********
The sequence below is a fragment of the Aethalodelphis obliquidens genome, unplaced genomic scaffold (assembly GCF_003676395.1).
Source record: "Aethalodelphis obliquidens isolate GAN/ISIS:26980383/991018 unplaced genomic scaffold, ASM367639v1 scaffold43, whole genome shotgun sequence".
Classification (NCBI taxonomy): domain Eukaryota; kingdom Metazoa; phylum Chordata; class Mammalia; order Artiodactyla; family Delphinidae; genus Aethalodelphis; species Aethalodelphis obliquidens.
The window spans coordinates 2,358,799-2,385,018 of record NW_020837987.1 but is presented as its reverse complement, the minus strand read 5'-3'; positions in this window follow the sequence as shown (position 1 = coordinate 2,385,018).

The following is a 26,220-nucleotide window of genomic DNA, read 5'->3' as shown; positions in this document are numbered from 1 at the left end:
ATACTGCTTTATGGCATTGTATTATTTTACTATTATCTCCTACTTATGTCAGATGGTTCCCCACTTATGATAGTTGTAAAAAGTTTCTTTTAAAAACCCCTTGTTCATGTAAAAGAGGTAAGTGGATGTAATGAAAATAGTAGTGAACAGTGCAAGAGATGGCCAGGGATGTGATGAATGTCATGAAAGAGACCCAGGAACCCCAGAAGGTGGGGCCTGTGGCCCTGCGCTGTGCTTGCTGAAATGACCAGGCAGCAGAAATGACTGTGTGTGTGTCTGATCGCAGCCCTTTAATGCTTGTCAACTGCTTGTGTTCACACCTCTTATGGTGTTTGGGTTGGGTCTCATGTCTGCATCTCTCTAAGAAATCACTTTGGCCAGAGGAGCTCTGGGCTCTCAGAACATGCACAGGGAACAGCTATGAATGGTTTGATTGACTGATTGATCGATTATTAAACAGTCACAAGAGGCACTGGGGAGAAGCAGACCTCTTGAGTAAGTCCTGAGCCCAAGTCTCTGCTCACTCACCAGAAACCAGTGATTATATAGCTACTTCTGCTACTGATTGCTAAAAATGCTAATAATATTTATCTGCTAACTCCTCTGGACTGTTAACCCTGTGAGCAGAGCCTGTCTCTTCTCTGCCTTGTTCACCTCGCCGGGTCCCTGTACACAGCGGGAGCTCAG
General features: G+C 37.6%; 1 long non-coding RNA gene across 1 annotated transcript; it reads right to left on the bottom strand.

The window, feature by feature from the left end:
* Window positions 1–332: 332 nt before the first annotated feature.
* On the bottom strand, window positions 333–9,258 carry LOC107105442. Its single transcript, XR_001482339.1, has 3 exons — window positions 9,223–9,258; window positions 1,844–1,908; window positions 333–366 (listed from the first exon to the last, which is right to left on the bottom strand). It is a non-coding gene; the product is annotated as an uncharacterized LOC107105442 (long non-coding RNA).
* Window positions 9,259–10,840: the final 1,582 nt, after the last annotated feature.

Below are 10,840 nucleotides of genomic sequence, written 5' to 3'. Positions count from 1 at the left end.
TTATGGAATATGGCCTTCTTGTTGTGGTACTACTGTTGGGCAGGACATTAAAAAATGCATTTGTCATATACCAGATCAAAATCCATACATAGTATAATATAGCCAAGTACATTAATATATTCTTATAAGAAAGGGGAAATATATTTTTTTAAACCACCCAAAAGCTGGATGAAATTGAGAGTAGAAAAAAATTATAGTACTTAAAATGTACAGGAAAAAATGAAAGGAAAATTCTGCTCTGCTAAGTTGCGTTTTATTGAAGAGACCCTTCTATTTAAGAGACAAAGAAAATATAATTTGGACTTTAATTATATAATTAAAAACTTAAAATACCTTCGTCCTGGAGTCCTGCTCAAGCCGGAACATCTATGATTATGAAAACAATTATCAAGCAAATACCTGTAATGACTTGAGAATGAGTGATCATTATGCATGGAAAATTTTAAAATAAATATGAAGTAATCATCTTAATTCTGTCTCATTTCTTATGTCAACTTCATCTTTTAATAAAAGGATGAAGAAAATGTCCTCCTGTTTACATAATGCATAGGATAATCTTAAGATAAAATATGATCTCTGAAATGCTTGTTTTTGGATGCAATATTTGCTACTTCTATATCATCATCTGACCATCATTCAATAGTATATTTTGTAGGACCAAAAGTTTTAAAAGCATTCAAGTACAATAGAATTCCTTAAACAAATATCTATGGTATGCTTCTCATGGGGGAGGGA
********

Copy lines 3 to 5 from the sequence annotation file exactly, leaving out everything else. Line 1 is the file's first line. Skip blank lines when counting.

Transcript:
Classification (NCBI taxonomy): domain Eukaryota; kingdom Metazoa; phylum Chordata; class Mammalia; order Artiodactyla; family Delphinidae; genus Aethalodelphis; species Aethalodelphis obliquidens.
The window spans coordinates 2,358,799-2,385,018 of record NW_020837987.1 but is presented as its reverse complement, the minus strand read 5'-3'; positions in this window follow the sequence as shown (position 1 = coordinate 2,385,018).

The following is a 26,220-nucleotide window of genomic DNA, read 5'->3' as shown; positions in this document are numbered from 1 at the left end: